The Afghans who worked for Clarin's program in Afghanistan between 2009 and 2011 are eligible for the special immigrant visa as well since their salaries came from the U.S. military.

The program hired Afghans with college degrees in agriculture and other related fields to become trainers who would help provincial governments and farmers improve their productivity and relieve poverty.

But many of their visa applications had not moved forward for years until Clarin fired off emails to senators pointing out the cases. She diligently tracks cases and solicits letters of recommendation.

An Afghan veteran who helped the United States during the war is now trying to get his family safely out of his home country following the Taliban's takeover. He shared his thoughts on America's withdrawal in an interview with NBC10's Danny Freeman.

Clarin also used her retirement funds to pay for the trip so Ihsanullah Patan, a horticulturist, and his family could get out of Afghanistan. They arrived in Minnesota in May.

“It’s the best investment I’ve ever made,” Clarin said, tearing up as she stood next to Patan, who has a wife and four children, ages 4 to 11.

Patan, who had applied in 2016 for the visa, is grateful for the couple he calls family and says “without them, it would have been impossible" to get out.

“Thank God that we are here now,” Patan said, adding that his friends were being killed because they had worked for the U.S.

Krish O’Mara Vignarajah of Lutheran Immigration and Refugee Service, which provided Patan's apartment after the couple contacted them, said Clarin and Raymond “embody the best of the American spirit and the higher call to love our neighbors."

“We couldn’t be more grateful for the outpouring of support from volunteers, advocates, and donors from all walks of life,” O’Mara Vignarajah said.

People can help in many ways, from greeting Afghans at airports and help the families navigate their new life, resettlement agencies say.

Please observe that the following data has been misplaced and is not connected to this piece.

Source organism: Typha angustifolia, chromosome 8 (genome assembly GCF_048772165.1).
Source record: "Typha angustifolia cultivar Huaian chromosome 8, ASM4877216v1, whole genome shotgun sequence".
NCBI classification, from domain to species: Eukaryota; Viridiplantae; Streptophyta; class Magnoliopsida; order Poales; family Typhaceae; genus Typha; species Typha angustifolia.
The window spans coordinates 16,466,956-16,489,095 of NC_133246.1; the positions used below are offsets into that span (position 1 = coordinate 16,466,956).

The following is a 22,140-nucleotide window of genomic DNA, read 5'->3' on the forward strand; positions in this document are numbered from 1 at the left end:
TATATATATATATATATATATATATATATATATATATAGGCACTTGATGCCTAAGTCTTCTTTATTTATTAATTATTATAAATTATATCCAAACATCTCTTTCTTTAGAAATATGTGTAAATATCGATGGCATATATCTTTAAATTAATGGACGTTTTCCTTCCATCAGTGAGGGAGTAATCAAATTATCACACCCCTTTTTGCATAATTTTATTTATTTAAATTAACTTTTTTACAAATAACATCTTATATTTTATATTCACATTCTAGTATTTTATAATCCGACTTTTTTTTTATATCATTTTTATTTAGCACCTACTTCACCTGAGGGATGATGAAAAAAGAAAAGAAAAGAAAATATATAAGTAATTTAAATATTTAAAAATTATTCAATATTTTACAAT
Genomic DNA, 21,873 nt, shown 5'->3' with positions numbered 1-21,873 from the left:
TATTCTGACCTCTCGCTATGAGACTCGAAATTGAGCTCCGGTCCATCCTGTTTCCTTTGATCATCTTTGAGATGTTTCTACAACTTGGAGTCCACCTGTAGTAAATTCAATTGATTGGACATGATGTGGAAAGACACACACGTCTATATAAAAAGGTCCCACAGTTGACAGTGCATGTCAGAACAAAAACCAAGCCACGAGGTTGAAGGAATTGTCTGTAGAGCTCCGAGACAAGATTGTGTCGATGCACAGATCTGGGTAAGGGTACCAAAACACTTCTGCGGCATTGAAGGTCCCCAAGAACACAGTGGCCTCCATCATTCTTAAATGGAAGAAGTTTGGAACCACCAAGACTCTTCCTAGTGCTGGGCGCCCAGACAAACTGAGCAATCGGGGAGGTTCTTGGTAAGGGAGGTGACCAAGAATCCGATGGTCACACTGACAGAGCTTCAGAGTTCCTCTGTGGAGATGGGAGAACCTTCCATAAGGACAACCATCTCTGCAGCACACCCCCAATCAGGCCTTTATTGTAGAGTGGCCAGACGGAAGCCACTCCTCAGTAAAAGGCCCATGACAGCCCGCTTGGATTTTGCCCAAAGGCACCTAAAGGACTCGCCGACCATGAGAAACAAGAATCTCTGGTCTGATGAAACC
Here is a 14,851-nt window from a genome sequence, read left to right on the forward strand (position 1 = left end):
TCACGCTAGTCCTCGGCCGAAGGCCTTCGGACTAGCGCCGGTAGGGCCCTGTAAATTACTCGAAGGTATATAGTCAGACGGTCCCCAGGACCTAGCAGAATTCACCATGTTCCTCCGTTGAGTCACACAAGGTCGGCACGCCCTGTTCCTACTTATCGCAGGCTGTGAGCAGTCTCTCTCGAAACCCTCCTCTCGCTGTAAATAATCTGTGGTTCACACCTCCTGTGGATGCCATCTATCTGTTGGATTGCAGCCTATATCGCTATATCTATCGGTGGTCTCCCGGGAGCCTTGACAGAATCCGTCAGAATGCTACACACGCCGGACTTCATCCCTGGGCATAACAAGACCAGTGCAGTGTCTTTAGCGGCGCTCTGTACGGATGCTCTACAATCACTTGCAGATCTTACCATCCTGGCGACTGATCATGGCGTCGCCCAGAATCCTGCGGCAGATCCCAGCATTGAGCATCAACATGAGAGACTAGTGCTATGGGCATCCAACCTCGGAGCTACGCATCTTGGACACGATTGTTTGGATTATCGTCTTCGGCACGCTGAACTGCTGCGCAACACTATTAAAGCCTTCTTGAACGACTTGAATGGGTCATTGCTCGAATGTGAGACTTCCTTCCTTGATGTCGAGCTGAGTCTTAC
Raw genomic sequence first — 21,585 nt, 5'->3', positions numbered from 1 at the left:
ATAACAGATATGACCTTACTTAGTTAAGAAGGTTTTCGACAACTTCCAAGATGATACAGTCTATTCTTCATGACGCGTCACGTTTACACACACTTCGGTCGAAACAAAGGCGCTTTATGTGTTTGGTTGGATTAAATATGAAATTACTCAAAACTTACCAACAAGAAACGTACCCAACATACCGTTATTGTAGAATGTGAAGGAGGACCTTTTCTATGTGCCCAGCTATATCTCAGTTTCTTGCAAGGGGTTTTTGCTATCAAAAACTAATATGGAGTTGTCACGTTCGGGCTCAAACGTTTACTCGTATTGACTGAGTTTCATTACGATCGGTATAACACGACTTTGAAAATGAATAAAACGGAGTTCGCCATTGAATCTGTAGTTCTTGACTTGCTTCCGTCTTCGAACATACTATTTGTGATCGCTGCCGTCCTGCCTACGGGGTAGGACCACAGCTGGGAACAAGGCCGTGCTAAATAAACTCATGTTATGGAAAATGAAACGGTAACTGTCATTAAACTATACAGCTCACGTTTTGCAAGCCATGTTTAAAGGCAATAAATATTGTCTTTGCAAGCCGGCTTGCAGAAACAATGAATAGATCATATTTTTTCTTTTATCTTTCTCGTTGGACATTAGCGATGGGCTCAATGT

On their first day in a new apartment, a family that fled Afghanistan three weeks ago speaks with Megan Carlton, right, with the Refugee Services of Texas at their new home in Dallas, Tuesday, Aug. 17, 2021. The father worked as an interpreter in Afghanistan and the family did not wish to be identified in the photos. (AP Photo/LM Otero)

Megan Carlton, who works at Refugee Services of Texas, also volunteers her time to set up homes for refugees in the Dallas area. She just finished filling an apartment for a family from Afghanistan who moved in Tuesday.

Over the years, she’s created her own network of people who donate items to furnish the homes, filling them with necessities like pots and pans in addition to extra items like paintings and vases to make it feel like home.

“None of us can control what’s going on over there, but we can control this,” she said. “We can create this home.”

And while the issue of opening the U.S. to refugees has historically been controversial, with some Republicans tying such admission measures to the larger immigration debate, a group of GOP governors has already expressed a willingness to accept Afghans

On Wednesday, Utah Gov. Spencer Cox, a Republican, sent a letter to President Joe Biden offering to help in resettling refugees, especially those who helped U.S. troops, diplomats or journalists.

Republican Govs. Kim Reynolds of Iowa, Phil Scott of Vermont, Charlie Baker of Massachusetts and Brian Kemp of Georgi have all made similar proclamations about taking in refugees.

South Carolina Gov. Henry McMaster told reporters Tuesday that those fleeing Afghanistan "helped protect Americans," according to The State.

"Now it is our duty to help them. We need to help them," McMaster said.


Watson contributed to this report from San Diego. Associated Press writers Ben Fox in Washington, Todd Richmond in Madison, Wisconsin, Jim Salter in St. Louis, Sean Murphy in Oklahoma City and NBC's Danielle Abreu contributed to this report.